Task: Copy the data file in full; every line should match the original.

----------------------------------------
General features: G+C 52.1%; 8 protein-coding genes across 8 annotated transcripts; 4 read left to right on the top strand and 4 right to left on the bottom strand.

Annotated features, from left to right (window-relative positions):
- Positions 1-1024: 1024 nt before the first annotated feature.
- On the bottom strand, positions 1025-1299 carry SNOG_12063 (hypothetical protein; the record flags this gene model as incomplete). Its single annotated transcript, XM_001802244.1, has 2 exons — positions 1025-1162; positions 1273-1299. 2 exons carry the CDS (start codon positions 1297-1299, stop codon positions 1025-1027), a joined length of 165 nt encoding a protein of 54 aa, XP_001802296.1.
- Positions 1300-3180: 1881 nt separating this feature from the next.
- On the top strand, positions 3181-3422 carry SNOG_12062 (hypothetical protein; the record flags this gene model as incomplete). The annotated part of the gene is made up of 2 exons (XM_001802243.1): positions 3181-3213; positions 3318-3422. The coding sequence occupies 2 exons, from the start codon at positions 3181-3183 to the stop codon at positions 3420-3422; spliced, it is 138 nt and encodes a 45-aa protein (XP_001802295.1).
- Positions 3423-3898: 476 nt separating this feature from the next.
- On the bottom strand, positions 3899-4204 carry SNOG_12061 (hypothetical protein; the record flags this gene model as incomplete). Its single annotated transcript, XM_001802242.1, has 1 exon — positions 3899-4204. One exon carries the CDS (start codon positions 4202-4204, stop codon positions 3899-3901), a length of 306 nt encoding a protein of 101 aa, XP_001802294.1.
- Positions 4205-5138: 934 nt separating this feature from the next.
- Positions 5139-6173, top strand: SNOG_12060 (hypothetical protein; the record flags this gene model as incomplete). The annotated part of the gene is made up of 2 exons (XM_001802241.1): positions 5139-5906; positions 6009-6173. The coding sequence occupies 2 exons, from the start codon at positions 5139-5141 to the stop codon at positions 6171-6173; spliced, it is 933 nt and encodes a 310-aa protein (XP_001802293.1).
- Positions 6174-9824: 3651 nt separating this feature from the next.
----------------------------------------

General features: G+C 52.1%; 8 protein-coding genes across 8 annotated transcripts; 4 read left to right on the top strand and 4 right to left on the bottom strand.

Annotated features, from left to right (window-relative positions):
- Positions 1-1024: 1024 nt before the first annotated feature.
- On the bottom strand, positions 1025-1299 carry SNOG_12063 (hypothetical protein; the record flags this gene model as incomplete). Its single annotated transcript, XM_001802244.1, has 2 exons — positions 1025-1162; positions 1273-1299. 2 exons carry the CDS (start codon positions 1297-1299, stop codon positions 1025-1027), a joined length of 165 nt encoding a protein of 54 aa, XP_001802296.1.
- Positions 1300-3180: 1881 nt separating this feature from the next.
- On the top strand, positions 3181-3422 carry SNOG_12062 (hypothetical protein; the record flags this gene model as incomplete). The annotated part of the gene is made up of 2 exons (XM_001802243.1): positions 3181-3213; positions 3318-3422. The coding sequence occupies 2 exons, from the start codon at positions 3181-3183 to the stop codon at positions 3420-3422; spliced, it is 138 nt and encodes a 45-aa protein (XP_001802295.1).
- Positions 3423-3898: 476 nt separating this feature from the next.
- On the bottom strand, positions 3899-4204 carry SNOG_12061 (hypothetical protein; the record flags this gene model as incomplete). Its single annotated transcript, XM_001802242.1, has 1 exon — positions 3899-4204. One exon carries the CDS (start codon positions 4202-4204, stop codon positions 3899-3901), a length of 306 nt encoding a protein of 101 aa, XP_001802294.1.
- Positions 4205-5138: 934 nt separating this feature from the next.
- Positions 5139-6173, top strand: SNOG_12060 (hypothetical protein; the record flags this gene model as incomplete). The annotated part of the gene is made up of 2 exons (XM_001802241.1): positions 5139-5906; positions 6009-6173. The coding sequence occupies 2 exons, from the start codon at positions 5139-5141 to the stop codon at positions 6171-6173; spliced, it is 933 nt and encodes a 310-aa protein (XP_001802293.1).
- Positions 6174-9824: 3651 nt separating this feature from the next.